pjf at perltraining.com.au
Tue Feb 10 13:57:11 PST 2009
G'day from Wellington Airport,
Dan Tyrrell wrote:
> Further to the recent talk (in part) on NYTProf by PauI I noticed that
> for certain workloads NYTProf can add significant overheads. See
All profilers add quite a bit of overhead, since they need to interrupt your
program flow to record timing information. With the default NYTProf
configuration, this happens after every statement, or sometimes multiple
times per statement if you're calling lots of subroutines.
There's a few tricks you can use to speed up profiling, if you're happy to
use information. For example, one can set an environment variable to tell
NYTProf when it should start:
to only start after your program has compiled, which can avoid some of the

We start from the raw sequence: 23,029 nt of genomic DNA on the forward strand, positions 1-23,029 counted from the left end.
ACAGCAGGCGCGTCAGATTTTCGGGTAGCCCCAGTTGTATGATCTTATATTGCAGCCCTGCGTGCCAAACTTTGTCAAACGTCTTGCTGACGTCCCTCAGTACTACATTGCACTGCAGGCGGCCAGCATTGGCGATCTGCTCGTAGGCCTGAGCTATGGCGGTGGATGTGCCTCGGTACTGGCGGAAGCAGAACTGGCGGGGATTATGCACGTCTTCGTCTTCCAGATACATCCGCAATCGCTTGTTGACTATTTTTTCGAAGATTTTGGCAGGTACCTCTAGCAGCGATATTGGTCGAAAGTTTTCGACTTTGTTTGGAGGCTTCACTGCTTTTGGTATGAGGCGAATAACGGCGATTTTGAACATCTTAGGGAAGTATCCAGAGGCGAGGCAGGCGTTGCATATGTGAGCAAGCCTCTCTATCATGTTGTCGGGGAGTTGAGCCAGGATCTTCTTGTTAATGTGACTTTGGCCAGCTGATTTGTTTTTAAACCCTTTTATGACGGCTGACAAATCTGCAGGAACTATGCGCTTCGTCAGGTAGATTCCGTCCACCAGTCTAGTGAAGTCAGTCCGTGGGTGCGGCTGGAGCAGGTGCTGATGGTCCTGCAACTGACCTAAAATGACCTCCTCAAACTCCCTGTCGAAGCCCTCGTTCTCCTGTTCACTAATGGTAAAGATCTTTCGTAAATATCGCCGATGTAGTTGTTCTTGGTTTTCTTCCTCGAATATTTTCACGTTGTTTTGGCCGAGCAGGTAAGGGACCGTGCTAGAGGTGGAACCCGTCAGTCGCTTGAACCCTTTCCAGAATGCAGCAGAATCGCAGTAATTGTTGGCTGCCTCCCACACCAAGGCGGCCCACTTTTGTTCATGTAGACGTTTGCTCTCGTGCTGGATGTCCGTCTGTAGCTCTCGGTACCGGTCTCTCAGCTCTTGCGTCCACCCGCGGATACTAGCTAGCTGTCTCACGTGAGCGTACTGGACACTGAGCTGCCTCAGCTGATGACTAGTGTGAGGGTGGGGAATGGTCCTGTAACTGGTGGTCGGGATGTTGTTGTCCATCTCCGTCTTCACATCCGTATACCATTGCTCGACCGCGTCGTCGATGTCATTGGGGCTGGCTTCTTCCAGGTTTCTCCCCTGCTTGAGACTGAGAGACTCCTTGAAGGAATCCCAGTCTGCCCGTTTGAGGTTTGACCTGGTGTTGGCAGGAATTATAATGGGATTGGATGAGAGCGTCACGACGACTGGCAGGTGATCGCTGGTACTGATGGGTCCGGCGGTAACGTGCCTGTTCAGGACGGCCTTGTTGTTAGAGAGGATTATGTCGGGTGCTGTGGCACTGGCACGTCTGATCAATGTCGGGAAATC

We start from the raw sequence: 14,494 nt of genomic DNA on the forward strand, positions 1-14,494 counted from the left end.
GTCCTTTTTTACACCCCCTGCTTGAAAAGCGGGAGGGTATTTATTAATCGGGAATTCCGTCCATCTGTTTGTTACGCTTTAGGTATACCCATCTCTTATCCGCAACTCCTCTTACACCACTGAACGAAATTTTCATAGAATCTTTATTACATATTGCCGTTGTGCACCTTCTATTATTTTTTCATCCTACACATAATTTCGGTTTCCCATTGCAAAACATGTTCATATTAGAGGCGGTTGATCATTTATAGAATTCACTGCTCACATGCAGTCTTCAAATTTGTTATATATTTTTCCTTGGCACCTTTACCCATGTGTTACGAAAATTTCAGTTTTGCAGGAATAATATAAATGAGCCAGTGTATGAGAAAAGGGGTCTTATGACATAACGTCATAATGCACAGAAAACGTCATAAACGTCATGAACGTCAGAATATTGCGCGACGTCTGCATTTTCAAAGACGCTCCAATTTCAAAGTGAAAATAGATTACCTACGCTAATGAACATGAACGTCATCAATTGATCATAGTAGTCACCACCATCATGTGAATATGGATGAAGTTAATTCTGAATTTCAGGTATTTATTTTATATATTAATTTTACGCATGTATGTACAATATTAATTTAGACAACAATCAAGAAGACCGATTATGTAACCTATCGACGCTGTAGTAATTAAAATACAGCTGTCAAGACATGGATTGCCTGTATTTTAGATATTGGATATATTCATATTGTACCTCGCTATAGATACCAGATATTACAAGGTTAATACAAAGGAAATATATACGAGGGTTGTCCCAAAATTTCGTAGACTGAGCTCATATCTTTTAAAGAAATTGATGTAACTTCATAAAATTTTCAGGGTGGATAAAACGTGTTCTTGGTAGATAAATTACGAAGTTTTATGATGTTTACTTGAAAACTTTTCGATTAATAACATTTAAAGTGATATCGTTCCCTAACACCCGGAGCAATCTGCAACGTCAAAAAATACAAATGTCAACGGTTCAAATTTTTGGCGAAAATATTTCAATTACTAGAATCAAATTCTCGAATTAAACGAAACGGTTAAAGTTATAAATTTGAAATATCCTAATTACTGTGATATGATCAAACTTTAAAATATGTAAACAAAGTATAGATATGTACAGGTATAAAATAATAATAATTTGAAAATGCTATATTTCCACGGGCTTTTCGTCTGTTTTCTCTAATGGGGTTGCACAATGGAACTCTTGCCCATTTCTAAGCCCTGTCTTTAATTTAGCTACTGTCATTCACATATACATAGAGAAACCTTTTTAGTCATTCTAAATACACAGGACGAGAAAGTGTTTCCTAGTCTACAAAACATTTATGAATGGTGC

overhead associated with module setup (which you may not care to profile).
It's even possible to:
To tell NYTProf not to start at all. This is handy because you can manually
# Code that I wish to profile
This is especially useful if you know that a a region of your program is
causing slowdowns (possibly you did profiling previously), and you just want
to gain insights into how that part has improved.
It's also possible to disable line, block, and subroutine profiling, which
will also give you a performance gain. See the Devel::NYTProf documentation
on the NYTPROF environment variable for details.
Profilers aren't something you want to 'leave on' in your code, because of
the resource requirements. However compared to the overheads of other
profilers, I've actually found NYTProf to be relatively snappy.
Paul Fenwick <pjf at perltraining.com.au> | http://perltraining.com.au/
Director of Training | Ph: +61 3 9354 6001
Perl Training Australia | Fax: +61 3 9354 2681
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